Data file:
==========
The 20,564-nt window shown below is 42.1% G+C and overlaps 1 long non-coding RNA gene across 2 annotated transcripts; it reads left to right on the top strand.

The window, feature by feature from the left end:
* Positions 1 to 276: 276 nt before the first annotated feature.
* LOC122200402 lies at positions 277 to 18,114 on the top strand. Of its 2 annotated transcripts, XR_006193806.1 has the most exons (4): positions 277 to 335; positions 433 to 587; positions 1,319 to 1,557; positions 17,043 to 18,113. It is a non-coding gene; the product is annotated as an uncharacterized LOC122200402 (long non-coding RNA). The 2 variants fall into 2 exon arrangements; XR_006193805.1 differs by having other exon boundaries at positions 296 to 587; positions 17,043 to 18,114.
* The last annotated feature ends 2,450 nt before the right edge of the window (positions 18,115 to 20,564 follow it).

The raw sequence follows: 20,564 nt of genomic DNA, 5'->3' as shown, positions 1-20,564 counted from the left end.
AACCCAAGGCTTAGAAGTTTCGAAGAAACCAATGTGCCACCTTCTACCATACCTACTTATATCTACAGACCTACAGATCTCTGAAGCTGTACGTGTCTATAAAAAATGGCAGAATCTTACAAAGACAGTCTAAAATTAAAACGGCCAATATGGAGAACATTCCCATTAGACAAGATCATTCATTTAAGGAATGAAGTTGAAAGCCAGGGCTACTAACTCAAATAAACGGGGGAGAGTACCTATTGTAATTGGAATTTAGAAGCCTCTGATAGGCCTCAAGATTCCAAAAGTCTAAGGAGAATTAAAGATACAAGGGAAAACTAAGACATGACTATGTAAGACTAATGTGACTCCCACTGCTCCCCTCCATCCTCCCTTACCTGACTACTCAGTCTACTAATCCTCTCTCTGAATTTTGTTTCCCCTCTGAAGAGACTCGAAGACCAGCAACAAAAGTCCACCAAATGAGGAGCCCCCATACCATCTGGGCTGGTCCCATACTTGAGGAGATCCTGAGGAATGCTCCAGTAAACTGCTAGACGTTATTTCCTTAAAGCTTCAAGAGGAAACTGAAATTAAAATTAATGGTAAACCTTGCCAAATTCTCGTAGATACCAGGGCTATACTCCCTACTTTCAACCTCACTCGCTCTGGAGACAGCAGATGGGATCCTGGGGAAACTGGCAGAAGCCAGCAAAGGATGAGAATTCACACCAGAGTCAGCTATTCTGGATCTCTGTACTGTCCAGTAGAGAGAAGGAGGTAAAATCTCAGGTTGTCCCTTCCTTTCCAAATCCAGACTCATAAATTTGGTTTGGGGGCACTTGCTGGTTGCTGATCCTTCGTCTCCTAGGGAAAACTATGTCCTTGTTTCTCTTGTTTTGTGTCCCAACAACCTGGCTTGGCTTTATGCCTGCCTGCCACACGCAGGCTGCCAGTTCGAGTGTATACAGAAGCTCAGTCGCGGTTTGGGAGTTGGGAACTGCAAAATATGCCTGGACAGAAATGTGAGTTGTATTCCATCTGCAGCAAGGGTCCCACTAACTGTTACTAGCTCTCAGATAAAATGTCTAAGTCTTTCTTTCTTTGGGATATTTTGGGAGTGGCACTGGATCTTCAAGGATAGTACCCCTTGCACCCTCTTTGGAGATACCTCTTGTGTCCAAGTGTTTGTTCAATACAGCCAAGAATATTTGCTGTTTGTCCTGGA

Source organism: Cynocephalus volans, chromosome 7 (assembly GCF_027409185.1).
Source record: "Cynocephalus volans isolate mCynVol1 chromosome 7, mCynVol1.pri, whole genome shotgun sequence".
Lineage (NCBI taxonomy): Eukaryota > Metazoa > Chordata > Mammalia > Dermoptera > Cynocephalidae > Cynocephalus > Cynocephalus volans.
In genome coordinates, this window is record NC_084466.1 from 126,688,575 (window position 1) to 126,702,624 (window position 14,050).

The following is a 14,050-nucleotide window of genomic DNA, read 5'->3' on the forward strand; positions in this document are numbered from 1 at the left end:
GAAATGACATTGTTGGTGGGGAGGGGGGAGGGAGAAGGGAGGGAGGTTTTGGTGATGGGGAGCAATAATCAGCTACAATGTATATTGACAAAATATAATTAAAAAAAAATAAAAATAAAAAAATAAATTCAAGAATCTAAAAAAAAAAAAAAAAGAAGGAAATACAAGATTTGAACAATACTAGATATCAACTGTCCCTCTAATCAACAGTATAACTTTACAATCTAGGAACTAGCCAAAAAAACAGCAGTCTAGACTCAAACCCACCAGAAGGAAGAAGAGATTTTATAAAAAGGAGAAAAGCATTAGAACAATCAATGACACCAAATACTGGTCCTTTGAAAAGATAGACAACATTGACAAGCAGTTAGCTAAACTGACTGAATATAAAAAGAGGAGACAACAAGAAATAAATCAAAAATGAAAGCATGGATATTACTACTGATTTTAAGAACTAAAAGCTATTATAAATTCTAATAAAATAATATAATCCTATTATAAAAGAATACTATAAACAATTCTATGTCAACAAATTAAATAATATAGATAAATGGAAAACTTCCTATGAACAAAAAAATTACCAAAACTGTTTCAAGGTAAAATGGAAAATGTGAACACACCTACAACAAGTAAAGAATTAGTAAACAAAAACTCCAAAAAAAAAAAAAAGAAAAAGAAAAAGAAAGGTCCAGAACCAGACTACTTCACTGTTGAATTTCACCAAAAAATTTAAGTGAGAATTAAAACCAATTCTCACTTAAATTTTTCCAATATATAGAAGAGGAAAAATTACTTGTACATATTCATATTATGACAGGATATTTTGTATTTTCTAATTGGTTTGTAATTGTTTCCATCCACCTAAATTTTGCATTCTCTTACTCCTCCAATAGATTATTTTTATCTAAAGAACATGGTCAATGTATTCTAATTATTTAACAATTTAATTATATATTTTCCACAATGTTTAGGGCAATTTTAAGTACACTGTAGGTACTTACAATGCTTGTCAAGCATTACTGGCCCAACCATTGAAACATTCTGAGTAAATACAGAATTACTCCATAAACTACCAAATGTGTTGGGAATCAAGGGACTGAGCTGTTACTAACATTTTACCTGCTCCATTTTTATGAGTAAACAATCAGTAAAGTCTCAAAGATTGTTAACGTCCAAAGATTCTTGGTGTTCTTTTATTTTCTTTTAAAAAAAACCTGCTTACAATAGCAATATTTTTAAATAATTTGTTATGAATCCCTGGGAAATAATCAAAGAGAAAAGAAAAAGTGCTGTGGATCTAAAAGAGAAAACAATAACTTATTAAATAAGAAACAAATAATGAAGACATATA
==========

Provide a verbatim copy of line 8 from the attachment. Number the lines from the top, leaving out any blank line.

Source organism: Cynocephalus volans, chromosome 7 (assembly GCF_027409185.1).